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Two Thirds in South Carolina With New HIV Missed Chance to Use PrEP - "Missed Opportunities to Initiate HIV Pre-exposure Prophylaxis in South Carolina - 2013-2016"....women, Blacks, young, MSM
 
 
  IDWeek2017/IDSA, October 4-8, 2017, San Diego
 
Mark Mascolini
 
Among 885 people diagnosed with recent HIV infection in South Carolina in 2013-2016, two thirds had a recent health care visit during which they could have learned about and started preexposure prophylaxis (PrEP) [1]. Women, blacks, and younger people were more likely to have these healthcare encounters without starting PrEP. Results also suggested hospital emergency departments may be underused venues for PrEP education.
 

summary

Several trials show that PrEP with daily or as-needed tenofovir/emtricitabine can prevent HIV infection in high-risk men and women, including people who inject drugs. The Centers for Disease Control and Prevention (CDC) estimates that 1.2 million people in the United States fall into specified high-risk groups. Yet PrEP use remains low in many parts of the country, partly because of cost and the need to make a healthcare visit and get tested for HIV.
 
University of South Carolina researchers conducted this study to estimate how many people diagnosed with recent HIV infection in the state had visited a health care facility when still uninfected and probably missed an opportunity to start PrEP. They focused on people newly diagnosed with HIV between January 2013 and December 2016, after the FDA approved tenofovir/emtricitabine PrEP. They included only people with an initial CD4 count at or above 500 and at least 13 years old.
 
To find out which of these people had a healthcare visit from 2011 until their HIV diagnosis date, the researchers used a unique person identifier to match individuals identified in the South Carolina enhanced HIV/AIDS Reporting System and a statewide all-payer healthcare facility database. From these sources they captured demographic data, HIV risk factors, healthcare visit setting, insurance status, and other variables.
 
The analysis focused on 885 people newly diagnosed with HIV at a CD4 count of 500 or higher. Three quarters of this group (77%) were male, 66% black, 25% white, 47% younger than 30, 58% men who have sex with men, and 25% rural residents. Among these 885 newly diagnosed people, 582 (66%) visited a healthcare facility at least once before their HIV diagnosis, making a median of four visits. The researchers proposed that these people missed a chance to learn about and start PrEP.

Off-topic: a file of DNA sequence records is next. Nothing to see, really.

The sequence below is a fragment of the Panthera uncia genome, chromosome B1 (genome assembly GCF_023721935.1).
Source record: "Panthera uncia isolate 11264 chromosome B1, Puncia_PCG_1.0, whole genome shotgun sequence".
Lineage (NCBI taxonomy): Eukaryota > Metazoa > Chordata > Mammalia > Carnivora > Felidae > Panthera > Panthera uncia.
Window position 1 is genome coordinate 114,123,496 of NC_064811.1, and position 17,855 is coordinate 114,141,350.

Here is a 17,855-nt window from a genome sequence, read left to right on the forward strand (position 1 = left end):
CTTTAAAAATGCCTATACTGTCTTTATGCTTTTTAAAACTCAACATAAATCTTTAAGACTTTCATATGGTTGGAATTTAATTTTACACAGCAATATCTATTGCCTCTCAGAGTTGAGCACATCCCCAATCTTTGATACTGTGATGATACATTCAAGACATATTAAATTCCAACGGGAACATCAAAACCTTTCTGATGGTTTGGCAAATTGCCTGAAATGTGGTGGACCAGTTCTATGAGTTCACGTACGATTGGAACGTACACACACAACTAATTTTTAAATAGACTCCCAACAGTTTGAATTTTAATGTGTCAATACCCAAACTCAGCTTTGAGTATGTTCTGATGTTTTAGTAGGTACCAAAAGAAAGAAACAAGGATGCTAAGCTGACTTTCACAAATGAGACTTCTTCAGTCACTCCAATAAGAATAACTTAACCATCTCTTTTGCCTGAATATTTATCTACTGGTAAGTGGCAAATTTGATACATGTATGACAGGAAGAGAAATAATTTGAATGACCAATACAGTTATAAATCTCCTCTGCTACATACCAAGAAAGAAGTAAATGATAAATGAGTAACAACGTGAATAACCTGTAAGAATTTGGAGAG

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Most of these healthcare visits were made to an emergency room (84.3%), while fewer were outpatient visits (9.8%) or inpatient stays (5.9%). Accordingly, three quarters of visits (77%) involved an emergency or trauma, while 9.4% were categorized as urgent, 8.9% as elective, and the rest for unknown reasons. Insurance covered about half of visits (54.2%), whether via Medicaid/Medicare (32.9%) or commercial insurance (21.3%). The other visits were listed as self-pay or indigent/charitable pay.
 
The 582 people who had a pre-HIV healthcare visit differed most from those who did not in proportion of women (81.1% versus 18.9%), blacks (72.5% versus 27.5%), Hispanics (25% versus 75%), and age younger than 30 (72.4% versus 27.6%) (P < 0.0001 for all comparisons).
 
Multivariate analysis determined that two factors independently raised chances of making a healthcare visit before HIV diagnosis, female sex (adjusted odds ratio [aOR] 3.46, 95% confidence interval [CI] 2.11 to 5.68) and black versus white race (aOR 1.54, 95% CI 1.09 to 2.19). Being Hispanic rather than white lowered chances of making a pre-HIV visit (aOR 0.22, 95% CI 0.10 to 0.47), as did age 30 or older versus younger (aOR 0.56, 95% CI 0.40 to 0.78).
 
Because of the high rate of emergency room visits in the time before an HIV diagnosis, the researchers suggested that future PrEP initiatives should consider focusing more on ERs.
 
Reference
 
1. Okoye S, Chang MH, Weissman S, et al. Missed opportunities to initiate pre-exposure prophylaxis in South Carolina--2013-2016. IDWeek2017/IDSA. October 4-8, 2017. San Diego. Abstract 884.

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